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Gas Imaging Spectrometer (GIS)

NSSDCA ID: 1993-011A-02

Mission Name: ASCA
Principal Investigator:Dr. Kazuo Makishima


Two identical Gas Imaging Spectrometer (GIS) detectors were carried by the ASCA spacecraft. The GIS detectors were located in the focal plane of the X-Ray Telescopes (XRT). The GIS was an Imaging Gas Scintillation Propotional Counter (IGSPC). X-ray photons, focused by the mirror, entered the detector through the thin beryllium entrance window into the "drift region" containing the detector gas: xenon with ten percent of helium. The xenon atoms were then ionized by the X-rays, and the photoelectrons produced then drifted into the "scintillation region" which contained the same mixture of gases. The electrons were then accelerated by a strong electric field and excited the xenon atoms. When the xenon atoms de-excited, UV scintillations were produced with intensity proportional to the energy of the original X-rays. These scintillations were then detected by the position sensitive phototube. The GIS was an improved version of the Scintillation Proportional Counter (SPC) experiment on board the Japanese X-Ray mission Tenma. The GIS had an energy resolution of 8% at 5.9 keV at launch and a circular field-of-view with a diameter of 50 arcmin. Between about 1.5 keV and 5 keV the GIS and the Solid-state Imaging Spectrometer (SIS) had similar effective areas of about 150-200 cm**2. Below 1.5 keV the GIS had less effective area than the SIS, while above 5 keV the GIS had greater effective area. The GIS significantly broadened the point spread function of the XRT. The GIS could observe brighter sources and had better temporal resolution than the SIS, but the GIS had poorer angular resolution. The GIS could be operated in 4 different modes: pulse height (PH), multi-channel pulse count (MPC), position calibration (PCAL) and memory-check modes. Guest Observer observations were normally carried out in PH and MPC modes.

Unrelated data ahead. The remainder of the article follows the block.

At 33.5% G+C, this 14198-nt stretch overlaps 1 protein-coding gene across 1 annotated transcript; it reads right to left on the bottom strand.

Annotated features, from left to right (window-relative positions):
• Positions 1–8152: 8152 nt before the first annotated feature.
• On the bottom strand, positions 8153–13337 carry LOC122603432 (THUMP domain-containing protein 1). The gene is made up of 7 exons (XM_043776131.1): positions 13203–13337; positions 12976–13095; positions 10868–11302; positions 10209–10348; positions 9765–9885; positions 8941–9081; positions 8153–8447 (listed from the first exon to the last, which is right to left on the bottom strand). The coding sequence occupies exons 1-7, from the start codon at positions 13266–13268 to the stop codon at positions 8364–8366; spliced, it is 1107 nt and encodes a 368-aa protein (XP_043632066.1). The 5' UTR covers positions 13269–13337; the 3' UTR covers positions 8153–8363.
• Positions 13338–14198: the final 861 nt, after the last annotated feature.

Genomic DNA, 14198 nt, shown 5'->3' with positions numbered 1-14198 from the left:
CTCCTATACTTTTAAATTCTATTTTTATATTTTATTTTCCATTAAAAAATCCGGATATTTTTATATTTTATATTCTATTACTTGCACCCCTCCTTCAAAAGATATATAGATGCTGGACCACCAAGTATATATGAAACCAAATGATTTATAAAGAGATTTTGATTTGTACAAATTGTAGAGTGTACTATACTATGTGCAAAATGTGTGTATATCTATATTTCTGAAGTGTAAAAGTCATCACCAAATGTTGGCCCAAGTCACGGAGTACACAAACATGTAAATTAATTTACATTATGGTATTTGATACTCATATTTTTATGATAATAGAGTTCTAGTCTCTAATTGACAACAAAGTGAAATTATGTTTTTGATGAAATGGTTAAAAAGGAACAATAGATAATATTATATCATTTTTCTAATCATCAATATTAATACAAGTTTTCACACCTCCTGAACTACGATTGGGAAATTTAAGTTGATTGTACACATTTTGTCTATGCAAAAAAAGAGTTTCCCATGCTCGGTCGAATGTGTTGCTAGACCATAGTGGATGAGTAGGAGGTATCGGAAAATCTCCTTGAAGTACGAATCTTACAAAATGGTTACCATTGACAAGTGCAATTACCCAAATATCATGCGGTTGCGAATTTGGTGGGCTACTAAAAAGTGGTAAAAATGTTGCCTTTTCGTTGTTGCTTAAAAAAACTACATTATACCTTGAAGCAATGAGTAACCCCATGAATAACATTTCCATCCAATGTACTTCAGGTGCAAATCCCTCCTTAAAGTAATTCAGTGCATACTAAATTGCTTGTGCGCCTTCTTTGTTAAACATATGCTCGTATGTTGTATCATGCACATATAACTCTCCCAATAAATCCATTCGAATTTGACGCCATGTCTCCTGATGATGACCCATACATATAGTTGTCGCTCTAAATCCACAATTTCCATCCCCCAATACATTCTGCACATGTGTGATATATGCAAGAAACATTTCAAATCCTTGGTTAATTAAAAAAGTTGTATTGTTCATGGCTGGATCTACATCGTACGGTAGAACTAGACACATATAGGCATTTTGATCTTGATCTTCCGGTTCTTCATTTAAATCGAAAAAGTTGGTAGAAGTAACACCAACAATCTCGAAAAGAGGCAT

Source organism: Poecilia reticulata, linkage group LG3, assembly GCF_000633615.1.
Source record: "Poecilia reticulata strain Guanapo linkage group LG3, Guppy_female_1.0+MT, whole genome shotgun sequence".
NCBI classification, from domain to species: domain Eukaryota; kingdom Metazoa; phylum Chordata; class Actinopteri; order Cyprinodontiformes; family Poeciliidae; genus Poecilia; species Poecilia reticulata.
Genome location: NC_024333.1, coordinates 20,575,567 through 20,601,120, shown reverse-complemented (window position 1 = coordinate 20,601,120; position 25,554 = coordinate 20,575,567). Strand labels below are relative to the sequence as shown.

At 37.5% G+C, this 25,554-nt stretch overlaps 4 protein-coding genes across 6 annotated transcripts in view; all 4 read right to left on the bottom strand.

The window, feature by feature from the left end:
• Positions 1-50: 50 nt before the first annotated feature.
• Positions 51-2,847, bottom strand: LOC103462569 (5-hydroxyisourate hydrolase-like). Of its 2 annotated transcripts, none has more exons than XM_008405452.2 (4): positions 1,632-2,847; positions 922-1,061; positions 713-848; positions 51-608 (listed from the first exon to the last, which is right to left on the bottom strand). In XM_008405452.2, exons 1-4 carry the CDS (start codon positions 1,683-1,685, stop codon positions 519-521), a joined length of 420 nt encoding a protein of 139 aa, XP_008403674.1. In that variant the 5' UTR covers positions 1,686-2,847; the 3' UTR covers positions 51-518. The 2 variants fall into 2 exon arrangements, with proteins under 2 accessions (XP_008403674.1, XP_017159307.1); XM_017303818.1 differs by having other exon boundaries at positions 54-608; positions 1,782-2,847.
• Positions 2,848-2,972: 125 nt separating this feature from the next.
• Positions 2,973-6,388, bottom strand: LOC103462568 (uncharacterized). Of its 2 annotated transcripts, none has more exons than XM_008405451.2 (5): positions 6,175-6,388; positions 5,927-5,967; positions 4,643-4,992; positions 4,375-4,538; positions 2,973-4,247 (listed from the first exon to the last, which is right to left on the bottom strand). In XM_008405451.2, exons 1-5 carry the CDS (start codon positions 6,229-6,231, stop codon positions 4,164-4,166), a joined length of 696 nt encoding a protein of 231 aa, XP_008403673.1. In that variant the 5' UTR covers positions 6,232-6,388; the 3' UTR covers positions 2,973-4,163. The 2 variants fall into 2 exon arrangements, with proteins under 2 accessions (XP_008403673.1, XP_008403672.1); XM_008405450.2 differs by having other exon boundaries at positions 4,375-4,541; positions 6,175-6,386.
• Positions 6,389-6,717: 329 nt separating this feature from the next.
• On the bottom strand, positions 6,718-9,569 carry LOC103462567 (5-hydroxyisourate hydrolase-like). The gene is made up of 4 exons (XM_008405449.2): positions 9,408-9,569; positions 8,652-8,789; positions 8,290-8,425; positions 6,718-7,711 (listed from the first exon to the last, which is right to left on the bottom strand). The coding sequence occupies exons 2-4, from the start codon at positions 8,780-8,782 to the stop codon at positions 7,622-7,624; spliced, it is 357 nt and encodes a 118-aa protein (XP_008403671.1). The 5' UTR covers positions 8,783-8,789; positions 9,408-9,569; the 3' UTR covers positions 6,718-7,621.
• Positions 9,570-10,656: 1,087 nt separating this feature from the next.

Alternate Names

  • GIS

Facts in Brief

Mass: 3.8 kg
Bit rate (avg): 15.2 kbps

Funding Agencies

  • Institute of Space and Aeronautical Science, U of Tokyo (Japan)
  • NASA-Office of Space Science Applications (United States)


  • Astronomy: X-Ray

Additional Information

Questions and comments about this experiment can be directed to: Coordinated Request and User Support Office



NameRoleOriginal AffiliationE-mail
Dr. Kazuo MakishimaPrincipal InvestigatorUniversity of

Selected References

  • Tanaka, Y., The ASTRO-D mission, in Observatories in Earth Orbit and Beyond, edited by Y. Kondo, IAU Colloq. 123, Kluwer, 81-87, 1990.
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